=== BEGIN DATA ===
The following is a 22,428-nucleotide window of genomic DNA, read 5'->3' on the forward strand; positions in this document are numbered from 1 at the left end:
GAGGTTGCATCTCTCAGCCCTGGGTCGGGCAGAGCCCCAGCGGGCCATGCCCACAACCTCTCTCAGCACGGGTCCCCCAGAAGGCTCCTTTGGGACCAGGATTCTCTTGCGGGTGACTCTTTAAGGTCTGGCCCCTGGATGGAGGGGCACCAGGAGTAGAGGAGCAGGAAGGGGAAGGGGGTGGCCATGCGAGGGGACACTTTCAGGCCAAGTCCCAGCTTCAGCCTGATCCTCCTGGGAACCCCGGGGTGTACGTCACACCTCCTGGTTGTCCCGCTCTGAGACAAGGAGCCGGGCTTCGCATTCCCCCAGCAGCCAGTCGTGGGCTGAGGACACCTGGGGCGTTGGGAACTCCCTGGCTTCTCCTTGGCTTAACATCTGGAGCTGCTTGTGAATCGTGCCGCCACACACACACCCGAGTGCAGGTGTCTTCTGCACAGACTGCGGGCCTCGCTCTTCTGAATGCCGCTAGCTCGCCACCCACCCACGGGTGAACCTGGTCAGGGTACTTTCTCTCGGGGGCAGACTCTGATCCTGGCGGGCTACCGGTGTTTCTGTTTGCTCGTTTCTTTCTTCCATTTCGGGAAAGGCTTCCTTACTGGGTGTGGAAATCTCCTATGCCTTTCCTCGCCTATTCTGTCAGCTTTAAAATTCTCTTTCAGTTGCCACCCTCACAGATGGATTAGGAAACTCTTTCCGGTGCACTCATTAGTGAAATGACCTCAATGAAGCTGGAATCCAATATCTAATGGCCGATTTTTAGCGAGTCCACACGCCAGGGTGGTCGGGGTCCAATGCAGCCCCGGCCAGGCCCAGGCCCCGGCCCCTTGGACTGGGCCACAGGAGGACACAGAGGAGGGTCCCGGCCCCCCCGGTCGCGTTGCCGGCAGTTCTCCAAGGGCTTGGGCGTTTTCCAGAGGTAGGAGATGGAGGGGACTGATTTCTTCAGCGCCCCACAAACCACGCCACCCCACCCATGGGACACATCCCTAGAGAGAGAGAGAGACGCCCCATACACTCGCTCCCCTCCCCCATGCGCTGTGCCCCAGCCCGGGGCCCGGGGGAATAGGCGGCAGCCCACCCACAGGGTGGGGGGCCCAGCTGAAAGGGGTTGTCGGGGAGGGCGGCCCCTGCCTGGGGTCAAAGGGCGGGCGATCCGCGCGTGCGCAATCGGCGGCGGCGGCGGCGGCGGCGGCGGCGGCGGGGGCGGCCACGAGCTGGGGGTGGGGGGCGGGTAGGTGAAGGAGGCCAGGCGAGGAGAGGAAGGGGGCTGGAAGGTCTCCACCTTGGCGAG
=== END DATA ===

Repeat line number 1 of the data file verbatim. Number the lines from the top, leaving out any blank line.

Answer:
The following is a 22,428-nucleotide window of genomic DNA, read 5'->3' on the forward strand; positions in this document are numbered from 1 at the left end: